Supreme Court to put politician on trial for Christianity a THIRD time

 April 19, 2024

This story was originally published by the WND News Center.

Twice already, courts in Finland have cleared politician Paivi Rasanen of hate speech charges for simply posting a Bible verse.

That's not good enough for the prosecutor, who insisted he would take his efforts to punish her for her biblical views to the nation's Supreme Court.

And now that body has agreed to review the claims.

A report at CBN explains the high court body is taking up the "contentious case."

Rasanen, a member of parliament in Finland and former national officer, interior secretary, said, "The Supreme Court has today announced that it will give the prosecutor general the permission to appeal the unanimous acquittal of the Helsinki court of appeal concerning the charges about my statements."

She said her fight for "freedom of speech" will continue.

She pointed out that she could take the case, given a Supreme Court ruling at variance with several other courts, to the European Court of Human Rights should she choose.

"I have … a peaceful mind and I am ready to continue to defend free speech and freedom of religious before the Supreme Court and, if need be, also before the European Court of Human Rights," she said, according to the report.

It was just last November that the Helsinki Court of Appeal dismissed three criminal charges against her. That ruling made it a total of six judges who had not found anything illegal in her postings.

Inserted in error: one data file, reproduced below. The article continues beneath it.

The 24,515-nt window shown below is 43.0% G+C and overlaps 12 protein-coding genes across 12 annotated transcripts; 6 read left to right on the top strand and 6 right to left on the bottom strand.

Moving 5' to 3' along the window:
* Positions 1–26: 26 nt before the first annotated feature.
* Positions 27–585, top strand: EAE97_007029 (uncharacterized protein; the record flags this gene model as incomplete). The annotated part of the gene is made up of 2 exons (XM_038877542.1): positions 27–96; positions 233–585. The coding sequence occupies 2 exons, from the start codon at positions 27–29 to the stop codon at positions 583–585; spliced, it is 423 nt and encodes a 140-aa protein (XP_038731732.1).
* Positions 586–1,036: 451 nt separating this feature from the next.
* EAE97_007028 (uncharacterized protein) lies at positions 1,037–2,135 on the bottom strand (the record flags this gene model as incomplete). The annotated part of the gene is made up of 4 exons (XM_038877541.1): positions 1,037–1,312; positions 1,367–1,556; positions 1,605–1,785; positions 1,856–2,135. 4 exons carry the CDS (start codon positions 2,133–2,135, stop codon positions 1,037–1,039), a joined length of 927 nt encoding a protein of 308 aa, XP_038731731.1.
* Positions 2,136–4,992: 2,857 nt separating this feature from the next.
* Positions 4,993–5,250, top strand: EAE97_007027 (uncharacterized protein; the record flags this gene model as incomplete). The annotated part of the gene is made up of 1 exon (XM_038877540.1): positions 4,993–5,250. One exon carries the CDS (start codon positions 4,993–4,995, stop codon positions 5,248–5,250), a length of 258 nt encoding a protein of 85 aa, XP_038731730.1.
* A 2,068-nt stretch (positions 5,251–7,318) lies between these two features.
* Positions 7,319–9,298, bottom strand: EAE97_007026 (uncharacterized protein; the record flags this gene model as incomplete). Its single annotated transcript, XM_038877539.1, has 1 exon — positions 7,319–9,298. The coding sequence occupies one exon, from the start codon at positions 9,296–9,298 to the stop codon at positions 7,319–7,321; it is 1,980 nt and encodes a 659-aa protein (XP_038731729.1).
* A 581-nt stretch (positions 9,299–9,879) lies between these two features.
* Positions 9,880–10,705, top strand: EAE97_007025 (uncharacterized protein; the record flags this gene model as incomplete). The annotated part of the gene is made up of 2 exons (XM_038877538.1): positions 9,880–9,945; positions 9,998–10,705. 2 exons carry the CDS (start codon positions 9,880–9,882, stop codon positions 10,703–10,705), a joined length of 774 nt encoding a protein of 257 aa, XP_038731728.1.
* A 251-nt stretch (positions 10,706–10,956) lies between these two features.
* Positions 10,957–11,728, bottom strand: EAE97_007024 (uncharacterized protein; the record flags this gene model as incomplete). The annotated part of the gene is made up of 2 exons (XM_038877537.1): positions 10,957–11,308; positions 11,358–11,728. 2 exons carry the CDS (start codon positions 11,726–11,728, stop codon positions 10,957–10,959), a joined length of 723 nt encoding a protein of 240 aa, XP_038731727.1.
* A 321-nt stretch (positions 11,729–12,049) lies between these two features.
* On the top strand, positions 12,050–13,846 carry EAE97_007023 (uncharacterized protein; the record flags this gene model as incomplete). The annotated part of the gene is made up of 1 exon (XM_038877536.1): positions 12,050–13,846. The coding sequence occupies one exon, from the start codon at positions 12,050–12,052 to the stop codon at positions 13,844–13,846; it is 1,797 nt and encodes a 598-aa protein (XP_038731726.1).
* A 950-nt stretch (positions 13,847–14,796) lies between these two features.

WND has reported on the ongoing attacks on Rasanen over the years.

Prosecutors reportedly are demanding tens of thousands of Euros in fines – as well as censorship of her comments.

A report from ADF explained Räsänen was accused by extremists in that nation's government of “hate speech” for "sharing her faith-based views on marriage and sexual ethics in a 2019 tweet, during a 2019 radio discussion, and in a 2004 church pamphlet."

Lutheran Bishop Juhana Pohjola also is accused in the case, as he was part of creating a brochure with her comments.

Even earlier, a district court had ruled against the prosecutor's attempt to convict her, and at the appeals judges ordered the prosecutor to pay her legal fees.


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